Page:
While I was in grade school, junior high, and high school, my parents often drove five miles north from Pine Village, Indiana, to shop in Oxford. My father dropped off my mother at Thelma’s Beauty Parlor where Mom received the tightest permanent on the planet. Thelma ran her business from a room in her home. To enter Thelma’s realm meant smelling the permanents being heated beneath the dryers that looked like astronauts’ helmets. Women, some of them delicately holding cigarettes, paged through magazines while sharing what my mother called “the best gossip.”
Oxford, Indiana: A Destination Away from the Farm
Having been born in the teens, my mother was in a generation of women that generally preferred curly hair to straight hair. As Mom’s hair was as straight as straight gets, she relied on “perms” to put her in the proper style. … and she wanted her hair curled closely to her scalp! Mom knew she could rely on Thelma every time.
My Father Posing with Chicks for Purina Ad
While Mom was in the beauty chair, my father and I were at Henderson Poultry to sell eggs. Dad and Mom had worked side by side to clean the eggs and to sand any imperfections from their shells. Henderson’s business was near the railroad track not far from the stable of the legendary Dan Patch, a famous pacer. (See my blog post on Dan Patch at http://heartlandbooks.blogspot.com/2016/01/legends-of-pine-village-indiana.html.) Dad brought several crates of eggs to Henderson’s at any one time. After delivering the eggs, he and I might swing by the State Bank of Oxford with its polished woodwork gleaming in the sunshine that streamed through the front windows.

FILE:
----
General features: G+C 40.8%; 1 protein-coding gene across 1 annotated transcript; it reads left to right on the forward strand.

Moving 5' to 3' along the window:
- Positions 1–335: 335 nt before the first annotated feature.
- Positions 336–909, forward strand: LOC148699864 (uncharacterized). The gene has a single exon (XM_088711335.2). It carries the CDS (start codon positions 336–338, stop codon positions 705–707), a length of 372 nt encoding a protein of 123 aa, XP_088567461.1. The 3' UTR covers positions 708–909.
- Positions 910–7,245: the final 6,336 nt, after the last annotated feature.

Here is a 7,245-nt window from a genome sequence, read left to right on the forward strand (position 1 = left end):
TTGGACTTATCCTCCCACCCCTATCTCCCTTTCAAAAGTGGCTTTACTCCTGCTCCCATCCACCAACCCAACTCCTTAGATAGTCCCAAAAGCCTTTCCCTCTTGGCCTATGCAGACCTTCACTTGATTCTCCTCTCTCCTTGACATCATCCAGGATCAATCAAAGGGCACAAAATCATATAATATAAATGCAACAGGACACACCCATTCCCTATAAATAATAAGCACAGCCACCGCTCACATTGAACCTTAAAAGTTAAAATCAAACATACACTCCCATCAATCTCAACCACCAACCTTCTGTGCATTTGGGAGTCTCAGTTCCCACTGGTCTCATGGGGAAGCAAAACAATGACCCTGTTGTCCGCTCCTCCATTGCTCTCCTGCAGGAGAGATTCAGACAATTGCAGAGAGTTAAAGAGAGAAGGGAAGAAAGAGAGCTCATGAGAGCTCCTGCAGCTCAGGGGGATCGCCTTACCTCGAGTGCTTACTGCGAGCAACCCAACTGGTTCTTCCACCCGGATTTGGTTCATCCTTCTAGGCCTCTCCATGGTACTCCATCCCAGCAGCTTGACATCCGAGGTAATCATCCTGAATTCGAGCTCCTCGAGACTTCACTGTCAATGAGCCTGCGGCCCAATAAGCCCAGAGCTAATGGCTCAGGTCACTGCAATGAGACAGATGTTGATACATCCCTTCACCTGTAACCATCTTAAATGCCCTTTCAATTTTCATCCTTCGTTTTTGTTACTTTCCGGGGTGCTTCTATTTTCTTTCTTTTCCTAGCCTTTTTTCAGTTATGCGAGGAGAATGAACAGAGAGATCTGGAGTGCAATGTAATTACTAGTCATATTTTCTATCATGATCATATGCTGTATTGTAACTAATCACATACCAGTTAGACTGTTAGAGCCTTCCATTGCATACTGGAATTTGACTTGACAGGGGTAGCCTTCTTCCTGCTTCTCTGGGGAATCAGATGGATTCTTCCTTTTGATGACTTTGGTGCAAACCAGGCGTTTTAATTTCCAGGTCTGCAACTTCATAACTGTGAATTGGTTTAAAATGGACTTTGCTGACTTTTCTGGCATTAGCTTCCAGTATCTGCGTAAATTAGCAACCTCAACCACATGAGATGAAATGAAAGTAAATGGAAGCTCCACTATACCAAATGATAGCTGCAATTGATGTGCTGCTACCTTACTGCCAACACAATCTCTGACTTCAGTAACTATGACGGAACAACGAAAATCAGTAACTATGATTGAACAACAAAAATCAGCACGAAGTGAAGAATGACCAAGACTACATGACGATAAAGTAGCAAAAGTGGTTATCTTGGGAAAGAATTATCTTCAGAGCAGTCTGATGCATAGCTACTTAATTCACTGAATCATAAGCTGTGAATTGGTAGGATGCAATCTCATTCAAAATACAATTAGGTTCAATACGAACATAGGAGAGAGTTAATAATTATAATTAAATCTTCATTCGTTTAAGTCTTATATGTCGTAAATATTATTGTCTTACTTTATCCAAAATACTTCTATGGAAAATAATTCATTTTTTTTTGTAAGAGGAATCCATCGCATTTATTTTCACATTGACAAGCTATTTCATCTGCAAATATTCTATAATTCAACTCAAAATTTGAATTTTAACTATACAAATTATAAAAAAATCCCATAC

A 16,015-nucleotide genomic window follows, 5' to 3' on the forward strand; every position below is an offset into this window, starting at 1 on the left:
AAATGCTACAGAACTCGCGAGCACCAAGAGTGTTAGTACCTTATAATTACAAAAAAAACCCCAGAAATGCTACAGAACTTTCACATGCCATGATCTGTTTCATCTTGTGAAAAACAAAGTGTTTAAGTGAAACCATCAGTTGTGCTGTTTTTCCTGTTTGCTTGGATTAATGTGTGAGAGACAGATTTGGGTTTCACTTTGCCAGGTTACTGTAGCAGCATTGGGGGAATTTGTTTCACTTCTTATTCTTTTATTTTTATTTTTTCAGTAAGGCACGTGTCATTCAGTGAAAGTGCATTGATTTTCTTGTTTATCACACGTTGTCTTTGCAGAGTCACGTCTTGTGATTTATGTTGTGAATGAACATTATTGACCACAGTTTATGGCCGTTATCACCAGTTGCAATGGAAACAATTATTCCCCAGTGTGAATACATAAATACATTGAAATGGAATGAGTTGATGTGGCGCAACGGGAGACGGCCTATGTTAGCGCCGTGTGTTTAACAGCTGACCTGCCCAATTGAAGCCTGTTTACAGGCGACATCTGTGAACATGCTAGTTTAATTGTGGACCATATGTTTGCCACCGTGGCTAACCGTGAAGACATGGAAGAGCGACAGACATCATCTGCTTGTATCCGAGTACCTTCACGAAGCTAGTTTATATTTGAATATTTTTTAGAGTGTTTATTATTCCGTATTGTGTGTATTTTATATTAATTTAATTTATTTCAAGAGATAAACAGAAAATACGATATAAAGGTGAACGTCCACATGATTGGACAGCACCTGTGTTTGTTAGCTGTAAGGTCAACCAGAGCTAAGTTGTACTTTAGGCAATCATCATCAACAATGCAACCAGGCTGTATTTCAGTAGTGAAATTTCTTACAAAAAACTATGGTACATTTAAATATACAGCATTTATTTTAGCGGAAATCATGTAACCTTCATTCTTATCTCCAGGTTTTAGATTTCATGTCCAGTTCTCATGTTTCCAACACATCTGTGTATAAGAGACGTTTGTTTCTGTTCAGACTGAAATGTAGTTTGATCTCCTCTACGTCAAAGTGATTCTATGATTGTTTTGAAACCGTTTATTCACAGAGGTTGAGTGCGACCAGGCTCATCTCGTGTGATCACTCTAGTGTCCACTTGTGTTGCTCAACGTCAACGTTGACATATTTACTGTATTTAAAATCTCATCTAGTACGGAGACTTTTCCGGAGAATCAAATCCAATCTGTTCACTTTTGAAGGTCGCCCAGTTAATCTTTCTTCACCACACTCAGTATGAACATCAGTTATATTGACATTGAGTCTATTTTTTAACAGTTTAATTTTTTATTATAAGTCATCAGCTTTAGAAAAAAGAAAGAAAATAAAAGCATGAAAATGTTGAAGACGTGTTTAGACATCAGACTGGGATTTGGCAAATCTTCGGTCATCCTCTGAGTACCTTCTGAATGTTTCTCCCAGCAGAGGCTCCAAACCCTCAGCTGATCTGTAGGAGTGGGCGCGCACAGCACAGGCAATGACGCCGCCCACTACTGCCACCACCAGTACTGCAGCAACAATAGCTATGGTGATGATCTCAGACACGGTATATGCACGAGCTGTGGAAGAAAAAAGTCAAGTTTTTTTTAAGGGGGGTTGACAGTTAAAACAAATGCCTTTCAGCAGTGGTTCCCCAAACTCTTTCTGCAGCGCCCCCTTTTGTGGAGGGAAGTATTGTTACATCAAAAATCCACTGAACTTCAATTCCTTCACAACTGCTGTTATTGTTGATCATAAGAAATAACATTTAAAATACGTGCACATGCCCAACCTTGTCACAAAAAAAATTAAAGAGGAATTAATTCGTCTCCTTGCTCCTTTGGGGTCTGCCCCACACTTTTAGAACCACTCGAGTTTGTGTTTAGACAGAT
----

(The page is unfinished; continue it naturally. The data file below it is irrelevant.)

Items Used in My Father’s Chicken Business:
Hanging Scale Tested and Sealed by State of Indiana
After Thelma had made Mom beautiful, Mom, Dad, and I might visit Messner and Sons Department Store, which was the quintessential clothing shop of an earlier time. I remember the shiny bronze cash register, the lightly creaking hardwood floors, and the ladder by which clerks could retrieve hard-to-reach items. Shirts and slacks were only two of many forms of merchandise on view around the room. I always felt proud to wear the clothes that my parents bought for me at Messner’s.
As a kid, I hoped that Mom and Dad might want something at Stam’s dime store, where I could walk up and down the narrow aisle and feast my eyes on the incense burners (which fascinated me) or the Christmas Nativity figurines. Occasionally, my joy knew no bounds when my parents bought me a kite or one of the balsa airplanes that snapped together.
A day in Oxford might conclude with the movie theater. Walt Disney animated films and Rogers and Hammerstein musicals were favorites, but, frequently, we watched Ma and Pa Kettle, as well as Francis the Talking Mule. If I were in good luck, my parents bought me a roll of NECCO Wafers or Life Savers. I held each wafer high enough to catch a little of the light from the screen so as to guess its color and flavor before nibbling on it.
Except for appointments at the doctor’s office or the dentist, trips to Oxford gave special meaning to the word “fun.”